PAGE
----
I reported on the RAISE trial program (Recovery After Initial Schizophrenia Episode) at least five years ago when the National Institute of Mental Health first publicly reported it would fund the project.
To refresh your memory: the RAISE study was geared to treat individuals quickly after an initial first episode with relevant educational and vocational assistance to halt as soon as possible the often-seen decline in life prospects for young people who exhibit symptoms.
The thinking is that if you could halt the symptoms before they become entrenched (before the person starts to believe his delusions and paranoid thoughts are real) you can alter the trajectory of the disability.
The hope with the RAISE project is that it halts the force of the symptoms quickly enough that the disability is stopped in its tracks permanently.
The RAISE study has been going on nationwide and with a set of 34 pilot sites. 223 people have been through the RAISE project. The New York site has so far
seen positive results and the results will be publicly announced in a few months.
Robert Heinssen, a schizophrenia expert who launched the RAISE study confirmed that "the duration of untreated psychosis" or DUP influences the outcome because the longer it is, the more likely you're going to have an unfavorable outcome.
Only about 60 existing clinics focus on early psychosis intervention, according to research, and only about a third focus on the prodrome stage. This is the time when individuals first start to have false beliefs but before they start to think the delusions are real.
Too often these individuals don't get treated until it's too late and their symptoms have developed into full-blown schizophrenia.
RAISE intervenes as soon as possible by providing at-risk individuals with medication at a much lower dose than is standard for those in the later stages of the illness, along with job and education assistance and family psychoeducation.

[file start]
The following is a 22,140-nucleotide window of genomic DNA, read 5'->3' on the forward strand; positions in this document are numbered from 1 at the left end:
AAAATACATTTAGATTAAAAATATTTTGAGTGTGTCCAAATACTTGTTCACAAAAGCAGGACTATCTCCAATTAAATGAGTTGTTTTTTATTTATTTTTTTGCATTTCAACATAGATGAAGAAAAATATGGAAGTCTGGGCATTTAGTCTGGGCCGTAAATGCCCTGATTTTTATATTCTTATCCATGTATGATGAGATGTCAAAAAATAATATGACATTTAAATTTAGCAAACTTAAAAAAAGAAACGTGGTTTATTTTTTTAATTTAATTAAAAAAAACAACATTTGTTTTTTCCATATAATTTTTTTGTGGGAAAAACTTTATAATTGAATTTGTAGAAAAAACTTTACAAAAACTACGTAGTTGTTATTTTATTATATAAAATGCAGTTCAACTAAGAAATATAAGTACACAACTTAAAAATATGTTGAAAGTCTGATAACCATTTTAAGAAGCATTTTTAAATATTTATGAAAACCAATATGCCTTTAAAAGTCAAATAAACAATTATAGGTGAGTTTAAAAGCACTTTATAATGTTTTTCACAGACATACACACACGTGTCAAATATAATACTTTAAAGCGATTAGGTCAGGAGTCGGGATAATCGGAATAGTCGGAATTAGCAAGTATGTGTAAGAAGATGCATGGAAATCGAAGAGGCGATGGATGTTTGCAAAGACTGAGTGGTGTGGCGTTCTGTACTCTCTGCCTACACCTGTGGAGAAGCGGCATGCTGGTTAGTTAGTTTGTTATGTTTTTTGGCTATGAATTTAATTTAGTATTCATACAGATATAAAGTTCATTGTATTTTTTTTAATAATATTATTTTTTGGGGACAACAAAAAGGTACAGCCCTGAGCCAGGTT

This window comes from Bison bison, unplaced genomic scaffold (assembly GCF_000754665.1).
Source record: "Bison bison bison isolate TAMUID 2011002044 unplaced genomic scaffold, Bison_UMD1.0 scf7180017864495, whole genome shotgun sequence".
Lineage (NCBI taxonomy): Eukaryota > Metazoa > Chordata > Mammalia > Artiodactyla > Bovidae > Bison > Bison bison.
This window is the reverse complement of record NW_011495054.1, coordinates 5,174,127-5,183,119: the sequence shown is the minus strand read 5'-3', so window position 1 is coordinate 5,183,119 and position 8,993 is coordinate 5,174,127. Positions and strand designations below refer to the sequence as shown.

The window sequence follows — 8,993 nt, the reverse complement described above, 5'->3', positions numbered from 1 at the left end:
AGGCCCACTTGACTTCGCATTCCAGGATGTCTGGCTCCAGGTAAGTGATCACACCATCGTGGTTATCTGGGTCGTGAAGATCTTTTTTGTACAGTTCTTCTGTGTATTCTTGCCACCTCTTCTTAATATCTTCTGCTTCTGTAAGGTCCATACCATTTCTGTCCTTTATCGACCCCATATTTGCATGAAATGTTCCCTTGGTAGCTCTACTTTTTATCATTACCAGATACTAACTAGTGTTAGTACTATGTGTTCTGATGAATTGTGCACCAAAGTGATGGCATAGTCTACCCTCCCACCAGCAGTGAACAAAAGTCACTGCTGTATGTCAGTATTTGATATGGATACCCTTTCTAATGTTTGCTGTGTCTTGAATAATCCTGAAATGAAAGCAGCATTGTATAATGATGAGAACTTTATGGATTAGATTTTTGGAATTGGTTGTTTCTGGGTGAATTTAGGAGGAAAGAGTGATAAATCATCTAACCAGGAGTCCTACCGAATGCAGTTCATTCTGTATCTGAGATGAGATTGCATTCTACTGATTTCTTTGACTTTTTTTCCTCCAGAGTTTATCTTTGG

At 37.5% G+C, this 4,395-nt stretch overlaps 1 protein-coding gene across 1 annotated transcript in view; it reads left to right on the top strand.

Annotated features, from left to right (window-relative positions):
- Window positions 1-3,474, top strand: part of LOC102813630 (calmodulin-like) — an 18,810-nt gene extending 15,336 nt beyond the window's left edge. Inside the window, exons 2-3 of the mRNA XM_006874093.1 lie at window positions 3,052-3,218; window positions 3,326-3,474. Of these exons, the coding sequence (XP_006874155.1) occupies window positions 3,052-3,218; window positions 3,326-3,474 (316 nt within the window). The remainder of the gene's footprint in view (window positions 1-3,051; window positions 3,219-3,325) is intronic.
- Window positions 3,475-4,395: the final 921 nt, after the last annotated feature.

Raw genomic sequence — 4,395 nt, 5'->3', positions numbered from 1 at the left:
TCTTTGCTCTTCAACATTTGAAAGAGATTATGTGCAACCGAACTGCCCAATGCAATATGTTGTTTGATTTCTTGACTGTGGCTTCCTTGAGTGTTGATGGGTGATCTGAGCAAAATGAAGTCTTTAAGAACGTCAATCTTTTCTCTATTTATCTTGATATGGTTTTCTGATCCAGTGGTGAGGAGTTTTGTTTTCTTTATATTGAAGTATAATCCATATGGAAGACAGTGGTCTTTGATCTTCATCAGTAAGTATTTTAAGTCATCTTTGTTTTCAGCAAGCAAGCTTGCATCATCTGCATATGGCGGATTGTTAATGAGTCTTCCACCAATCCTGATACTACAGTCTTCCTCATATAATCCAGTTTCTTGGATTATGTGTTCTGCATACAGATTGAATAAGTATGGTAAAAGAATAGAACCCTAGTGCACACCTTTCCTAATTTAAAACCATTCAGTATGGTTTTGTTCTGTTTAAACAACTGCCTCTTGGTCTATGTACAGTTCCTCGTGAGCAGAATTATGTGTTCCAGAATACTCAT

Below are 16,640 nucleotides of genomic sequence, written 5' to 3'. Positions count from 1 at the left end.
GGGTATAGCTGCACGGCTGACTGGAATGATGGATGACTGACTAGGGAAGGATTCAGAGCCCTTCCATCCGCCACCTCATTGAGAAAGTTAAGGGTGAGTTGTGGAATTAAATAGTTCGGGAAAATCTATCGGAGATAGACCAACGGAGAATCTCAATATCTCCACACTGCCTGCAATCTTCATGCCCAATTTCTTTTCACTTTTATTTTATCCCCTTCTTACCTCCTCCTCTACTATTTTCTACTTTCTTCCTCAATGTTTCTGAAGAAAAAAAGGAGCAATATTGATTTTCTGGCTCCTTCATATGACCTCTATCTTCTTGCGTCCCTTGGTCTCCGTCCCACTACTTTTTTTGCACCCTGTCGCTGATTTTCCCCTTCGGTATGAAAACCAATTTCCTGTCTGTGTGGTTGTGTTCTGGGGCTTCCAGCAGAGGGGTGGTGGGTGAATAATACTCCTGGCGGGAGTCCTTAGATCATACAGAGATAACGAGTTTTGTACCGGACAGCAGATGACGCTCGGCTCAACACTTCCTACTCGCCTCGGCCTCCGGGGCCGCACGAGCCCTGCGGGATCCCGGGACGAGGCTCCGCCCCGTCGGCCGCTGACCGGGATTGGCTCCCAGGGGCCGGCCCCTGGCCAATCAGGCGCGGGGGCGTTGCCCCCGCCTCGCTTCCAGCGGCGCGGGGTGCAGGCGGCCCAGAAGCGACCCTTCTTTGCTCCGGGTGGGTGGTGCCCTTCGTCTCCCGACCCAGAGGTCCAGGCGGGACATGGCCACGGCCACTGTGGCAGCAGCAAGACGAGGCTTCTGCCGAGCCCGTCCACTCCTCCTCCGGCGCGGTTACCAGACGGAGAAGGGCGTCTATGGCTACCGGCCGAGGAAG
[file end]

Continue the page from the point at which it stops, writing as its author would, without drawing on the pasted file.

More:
The patients in the RAISE study are assisted in setting goals with the aid of elements of treatment that are relevant to that person's ambitions. The treatment occurs at one center where the individuals see the psychiatrist, therapist and social worker.
The focus is on getting the study participants into the most developmentally appropriate jobs and school programs possible. They are not shunted into sheltered workshops where they assemble pens or do sewing.
The RAISE program includes the patient at the center of the decision-making.
My first SharePost in January will detail this person-centered approach to treatment. For too long, doctors in their white coats prescribed pills and pushed treatment options on those in their care with little regard for the wants and needs and hopes and dreams of the patients.
As a result, patients get discouraged and might give up all hope of having a full and robust life of their own choosing.
Dr. Thomas Insel, the long-time director of NIMH hopes that eventually schizophrenia can become a preventable and manageable disease like heart disease. Instead of treating schizophrenia like a chronic disease, we need to understand how to predict risk like what happened in cardiology.
Although not subjected to peer review yet, initial RAISE findings show marked improvements over time in employment and school participation, significantly improved vocational and social functioning, significant reductions in symptoms, and elevated rates of remission.
The trick is getting Medicaid and other insurances to reimburse the treatment team for non-traditional services like employment support and case management.
I will report back in here at HealthCentral when the results of the RAISE project are publicly announced.
Stay tuned in January for the best development in person-centered treatment.
Published On: December 29, 2013